Monday, August 20, 2018

against the "legitimate right of a people to self-determination"

I had a twitter exchange with a man who accused me of being an anti-semitic shithead because I did not recognize the legitimacy of the Jews right to self-determination.  I called him a general shithead and accused him of being the anti-semite. Things went from there, in the usual twitter way.
However, if I had not felt like insults were in order, I might have surprised him by saying that I am opposed to the principle of self-determination period. I think that every nation state that grounds its legitimacy in ethnic identity is on the road to fascism. Sooner of later such a state will either have to re-constitute its legitimacy or become a racist state, and as such, begin suppressing criticism and begin the process of institutionalizing second class citizenship.
The principle of the nation state was, up until the 1840s, I’d say, almost never identified with some ethnic group, rather than with a royal family, or a religion. The Atlantic revolutions identified something different, what Rousseau called the popular will. But that will was not identical to being, say, White male and protestant – even though the U.S. was, of course, founded by White Males who were predominantly protestant and often slave owners.
The romantic state, as I’d call it, changed this formula by up-fronting ethnic identity. Germans for Germany, Italians for Italy, etc. Yet this formula was by no means unproblematic. First, there were definitely Germans outside of Germany – the state Bismark made – and there were definitely Germans who weren’t ethnically German inside of Germany. Secondly, the same wave that resulted in the founding of these states resulted in some quasi-democratic form of governance – a Reichstag or Parliament – which gave non-ethnics certain rights to political expression and pathways to governance.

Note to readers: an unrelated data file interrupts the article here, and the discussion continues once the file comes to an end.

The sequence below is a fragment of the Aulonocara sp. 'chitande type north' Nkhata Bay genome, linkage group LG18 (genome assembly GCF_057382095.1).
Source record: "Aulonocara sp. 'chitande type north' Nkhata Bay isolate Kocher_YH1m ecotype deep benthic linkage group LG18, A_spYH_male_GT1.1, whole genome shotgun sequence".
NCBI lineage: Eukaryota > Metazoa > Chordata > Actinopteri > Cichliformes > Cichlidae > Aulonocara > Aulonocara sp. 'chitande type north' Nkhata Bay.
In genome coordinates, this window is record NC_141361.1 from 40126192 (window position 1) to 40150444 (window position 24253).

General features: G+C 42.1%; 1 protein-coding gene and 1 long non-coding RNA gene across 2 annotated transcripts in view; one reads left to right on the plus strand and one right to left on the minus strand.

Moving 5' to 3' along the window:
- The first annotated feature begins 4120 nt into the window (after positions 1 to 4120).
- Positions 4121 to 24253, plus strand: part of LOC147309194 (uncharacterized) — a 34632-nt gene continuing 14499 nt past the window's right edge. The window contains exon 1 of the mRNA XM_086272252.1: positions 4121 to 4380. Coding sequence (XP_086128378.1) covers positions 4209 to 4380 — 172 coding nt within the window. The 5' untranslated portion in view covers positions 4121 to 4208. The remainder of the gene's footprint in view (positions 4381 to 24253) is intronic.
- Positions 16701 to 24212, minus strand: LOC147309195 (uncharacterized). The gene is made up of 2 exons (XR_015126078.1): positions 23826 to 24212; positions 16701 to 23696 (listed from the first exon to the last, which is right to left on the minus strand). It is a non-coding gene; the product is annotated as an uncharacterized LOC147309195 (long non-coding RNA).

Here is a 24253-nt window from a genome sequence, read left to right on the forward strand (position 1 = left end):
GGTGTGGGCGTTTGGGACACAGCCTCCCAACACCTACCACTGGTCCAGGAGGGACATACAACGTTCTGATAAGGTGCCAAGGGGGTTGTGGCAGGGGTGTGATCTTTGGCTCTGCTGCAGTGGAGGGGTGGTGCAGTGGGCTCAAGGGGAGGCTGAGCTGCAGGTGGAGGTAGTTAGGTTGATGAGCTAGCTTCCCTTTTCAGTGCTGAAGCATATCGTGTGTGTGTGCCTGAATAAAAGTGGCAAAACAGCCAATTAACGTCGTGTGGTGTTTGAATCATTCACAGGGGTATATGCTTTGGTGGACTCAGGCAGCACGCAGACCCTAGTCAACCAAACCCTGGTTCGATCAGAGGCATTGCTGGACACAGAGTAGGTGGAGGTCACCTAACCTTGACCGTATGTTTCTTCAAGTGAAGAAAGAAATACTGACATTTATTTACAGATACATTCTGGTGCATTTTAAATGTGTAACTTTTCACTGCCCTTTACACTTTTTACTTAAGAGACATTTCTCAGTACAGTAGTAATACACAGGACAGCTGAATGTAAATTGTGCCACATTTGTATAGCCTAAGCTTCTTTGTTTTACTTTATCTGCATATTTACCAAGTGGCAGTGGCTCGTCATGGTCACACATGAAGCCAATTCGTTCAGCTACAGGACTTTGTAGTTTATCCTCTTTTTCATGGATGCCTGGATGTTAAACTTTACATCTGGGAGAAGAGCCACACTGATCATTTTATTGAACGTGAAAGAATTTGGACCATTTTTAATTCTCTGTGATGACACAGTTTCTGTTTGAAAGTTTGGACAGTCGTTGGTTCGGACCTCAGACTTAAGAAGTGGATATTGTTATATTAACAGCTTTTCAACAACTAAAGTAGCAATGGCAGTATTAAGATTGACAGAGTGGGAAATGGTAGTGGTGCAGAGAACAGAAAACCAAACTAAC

We know how the story went in Europe.

In the U.S., the person who did the most to amplify and internationalize the “self-determination” talk was Woodrow Wilson. Indeed, Wilsonian language is still used when the claim is that Jews – or Palestinians, or Hutus, or Japanese, etc. – have a “right” to self-determination. Although the fact that Wilson was a racist president, which was repressed by the old, liberal mainstream view of American history is now out in the open, we don’t see how that racism permeated his internatlonal outlook. But the man who thought Birth of a Nation was a historically accurate film was the same man who thought ethnicities had special rights. Through the Wilsonian lens, the founding of the U.S. was especially a matter of White Christians. The Pat Buchanan/Trump view of American history is a direct descendent of the Wilsonian ideology.
The romantic nation-state seems to follow an inexhorable logic, in which the very liberatory culture that accompanied the founding of the state is sooner or later alienated from the power establishment that runs the state. That power establishment, in turn, begins to attack that liberatory culture as anti-German, or anti-Italian, or anti-American – or anti-Jewish, or anti-Palestinian. Not to get all Hegelian here, but the history of the last two centuries does seem to show that there is a logic here, or at least, that the structuration leads to similar results.
This all seems obvious to me. But maybe it isn’t obvious to everybody. I don’t know.

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